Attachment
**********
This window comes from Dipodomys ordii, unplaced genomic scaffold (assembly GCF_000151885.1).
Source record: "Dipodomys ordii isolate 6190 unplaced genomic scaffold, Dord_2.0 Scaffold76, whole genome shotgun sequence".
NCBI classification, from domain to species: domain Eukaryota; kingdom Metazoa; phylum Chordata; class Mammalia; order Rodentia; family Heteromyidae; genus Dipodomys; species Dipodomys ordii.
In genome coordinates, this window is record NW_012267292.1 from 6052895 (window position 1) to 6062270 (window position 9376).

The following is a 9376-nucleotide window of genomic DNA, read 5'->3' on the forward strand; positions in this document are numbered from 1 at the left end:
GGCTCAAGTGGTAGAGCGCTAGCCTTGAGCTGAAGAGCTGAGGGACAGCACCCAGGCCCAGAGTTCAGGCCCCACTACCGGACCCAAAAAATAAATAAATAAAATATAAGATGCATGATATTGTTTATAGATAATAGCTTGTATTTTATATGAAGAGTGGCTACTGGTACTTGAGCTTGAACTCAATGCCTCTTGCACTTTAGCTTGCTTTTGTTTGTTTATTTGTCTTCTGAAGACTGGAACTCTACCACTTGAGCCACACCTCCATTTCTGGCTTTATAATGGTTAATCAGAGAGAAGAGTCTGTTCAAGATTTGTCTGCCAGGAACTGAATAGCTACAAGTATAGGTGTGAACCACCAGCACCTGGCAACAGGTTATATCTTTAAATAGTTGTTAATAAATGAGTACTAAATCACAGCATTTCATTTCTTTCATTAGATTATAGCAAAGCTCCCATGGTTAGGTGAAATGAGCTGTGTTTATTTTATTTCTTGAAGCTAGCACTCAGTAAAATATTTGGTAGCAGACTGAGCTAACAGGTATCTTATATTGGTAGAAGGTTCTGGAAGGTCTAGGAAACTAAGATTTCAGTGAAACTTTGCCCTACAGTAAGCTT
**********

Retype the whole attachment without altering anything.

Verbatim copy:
This window comes from Dipodomys ordii, unplaced genomic scaffold (assembly GCF_000151885.1).
Source record: "Dipodomys ordii isolate 6190 unplaced genomic scaffold, Dord_2.0 Scaffold76, whole genome shotgun sequence".
NCBI classification, from domain to species: domain Eukaryota; kingdom Metazoa; phylum Chordata; class Mammalia; order Rodentia; family Heteromyidae; genus Dipodomys; species Dipodomys ordii.
In genome coordinates, this window is record NW_012267292.1 from 6052895 (window position 1) to 6062270 (window position 9376).

The following is a 9376-nucleotide window of genomic DNA, read 5'->3' on the forward strand; positions in this document are numbered from 1 at the left end:
GGCTCAAGTGGTAGAGCGCTAGCCTTGAGCTGAAGAGCTGAGGGACAGCACCCAGGCCCAGAGTTCAGGCCCCACTACCGGACCCAAAAAATAAATAAATAAAATATAAGATGCATGATATTGTTTATAGATAATAGCTTGTATTTTATATGAAGAGTGGCTACTGGTACTTGAGCTTGAACTCAATGCCTCTTGCACTTTAGCTTGCTTTTGTTTGTTTATTTGTCTTCTGAAGACTGGAACTCTACCACTTGAGCCACACCTCCATTTCTGGCTTTATAATGGTTAATCAGAGAGAAGAGTCTGTTCAAGATTTGTCTGCCAGGAACTGAATAGCTACAAGTATAGGTGTGAACCACCAGCACCTGGCAACAGGTTATATCTTTAAATAGTTGTTAATAAATGAGTACTAAATCACAGCATTTCATTTCTTTCATTAGATTATAGCAAAGCTCCCATGGTTAGGTGAAATGAGCTGTGTTTATTTTATTTCTTGAAGCTAGCACTCAGTAAAATATTTGGTAGCAGACTGAGCTAACAGGTATCTTATATTGGTAGAAGGTTCTGGAAGGTCTAGGAAACTAAGATTTCAGTGAAACTTTGCCCTACAGTAAGCTT